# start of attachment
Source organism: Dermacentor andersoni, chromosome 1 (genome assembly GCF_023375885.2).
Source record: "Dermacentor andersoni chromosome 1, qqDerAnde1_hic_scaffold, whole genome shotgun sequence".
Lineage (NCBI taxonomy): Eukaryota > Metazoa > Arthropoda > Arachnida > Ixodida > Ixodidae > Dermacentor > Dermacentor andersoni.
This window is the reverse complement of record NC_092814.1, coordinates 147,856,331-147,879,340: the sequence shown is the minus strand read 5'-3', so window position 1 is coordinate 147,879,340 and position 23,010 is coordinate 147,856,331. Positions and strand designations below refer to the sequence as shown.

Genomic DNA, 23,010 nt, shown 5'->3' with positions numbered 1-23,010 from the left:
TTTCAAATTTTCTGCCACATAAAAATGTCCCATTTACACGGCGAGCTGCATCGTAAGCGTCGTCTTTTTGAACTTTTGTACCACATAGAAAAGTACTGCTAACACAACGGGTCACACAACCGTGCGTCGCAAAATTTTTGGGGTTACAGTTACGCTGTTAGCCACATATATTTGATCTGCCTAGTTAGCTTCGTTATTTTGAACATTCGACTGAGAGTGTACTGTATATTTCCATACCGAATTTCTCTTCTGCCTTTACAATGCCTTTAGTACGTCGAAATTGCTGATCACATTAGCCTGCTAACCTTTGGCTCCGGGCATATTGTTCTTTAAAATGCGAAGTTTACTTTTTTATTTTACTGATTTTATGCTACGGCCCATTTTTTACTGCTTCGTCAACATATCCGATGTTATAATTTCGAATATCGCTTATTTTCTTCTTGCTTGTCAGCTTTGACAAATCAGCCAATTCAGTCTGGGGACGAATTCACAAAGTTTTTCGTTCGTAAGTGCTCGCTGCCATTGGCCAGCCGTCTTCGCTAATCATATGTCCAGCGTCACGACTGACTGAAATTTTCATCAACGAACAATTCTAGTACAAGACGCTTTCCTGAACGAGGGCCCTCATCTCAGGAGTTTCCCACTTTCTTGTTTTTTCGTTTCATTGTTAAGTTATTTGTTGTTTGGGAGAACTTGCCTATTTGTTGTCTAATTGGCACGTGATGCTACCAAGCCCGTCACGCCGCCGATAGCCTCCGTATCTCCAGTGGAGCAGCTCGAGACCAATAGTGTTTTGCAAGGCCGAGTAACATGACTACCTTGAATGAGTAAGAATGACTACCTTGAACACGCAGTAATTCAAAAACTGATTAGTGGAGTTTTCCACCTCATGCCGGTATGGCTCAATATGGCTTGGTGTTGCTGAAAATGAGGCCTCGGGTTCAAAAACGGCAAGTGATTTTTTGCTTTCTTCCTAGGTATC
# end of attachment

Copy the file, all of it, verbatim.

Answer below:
Source organism: Dermacentor andersoni, chromosome 1 (genome assembly GCF_023375885.2).
Source record: "Dermacentor andersoni chromosome 1, qqDerAnde1_hic_scaffold, whole genome shotgun sequence".
Lineage (NCBI taxonomy): Eukaryota > Metazoa > Arthropoda > Arachnida > Ixodida > Ixodidae > Dermacentor > Dermacentor andersoni.
This window is the reverse complement of record NC_092814.1, coordinates 147,856,331-147,879,340: the sequence shown is the minus strand read 5'-3', so window position 1 is coordinate 147,879,340 and position 23,010 is coordinate 147,856,331. Positions and strand designations below refer to the sequence as shown.

Genomic DNA, 23,010 nt, shown 5'->3' with positions numbered 1-23,010 from the left:
TTTCAAATTTTCTGCCACATAAAAATGTCCCATTTACACGGCGAGCTGCATCGTAAGCGTCGTCTTTTTGAACTTTTGTACCACATAGAAAAGTACTGCTAACACAACGGGTCACACAACCGTGCGTCGCAAAATTTTTGGGGTTACAGTTACGCTGTTAGCCACATATATTTGATCTGCCTAGTTAGCTTCGTTATTTTGAACATTCGACTGAGAGTGTACTGTATATTTCCATACCGAATTTCTCTTCTGCCTTTACAATGCCTTTAGTACGTCGAAATTGCTGATCACATTAGCCTGCTAACCTTTGGCTCCGGGCATATTGTTCTTTAAAATGCGAAGTTTACTTTTTTATTTTACTGATTTTATGCTACGGCCCATTTTTTACTGCTTCGTCAACATATCCGATGTTATAATTTCGAATATCGCTTATTTTCTTCTTGCTTGTCAGCTTTGACAAATCAGCCAATTCAGTCTGGGGACGAATTCACAAAGTTTTTCGTTCGTAAGTGCTCGCTGCCATTGGCCAGCCGTCTTCGCTAATCATATGTCCAGCGTCACGACTGACTGAAATTTTCATCAACGAACAATTCTAGTACAAGACGCTTTCCTGAACGAGGGCCCTCATCTCAGGAGTTTCCCACTTTCTTGTTTTTTCGTTTCATTGTTAAGTTATTTGTTGTTTGGGAGAACTTGCCTATTTGTTGTCTAATTGGCACGTGATGCTACCAAGCCCGTCACGCCGCCGATAGCCTCCGTATCTCCAGTGGAGCAGCTCGAGACCAATAGTGTTTTGCAAGGCCGAGTAACATGACTACCTTGAATGAGTAAGAATGACTACCTTGAACACGCAGTAATTCAAAAACTGATTAGTGGAGTTTTCCACCTCATGCCGGTATGGCTCAATATGGCTTGGTGTTGCTGAAAATGAGGCCTCGGGTTCAAAAACGGCAAGTGATTTTTTGCTTTCTTCCTAGGTATC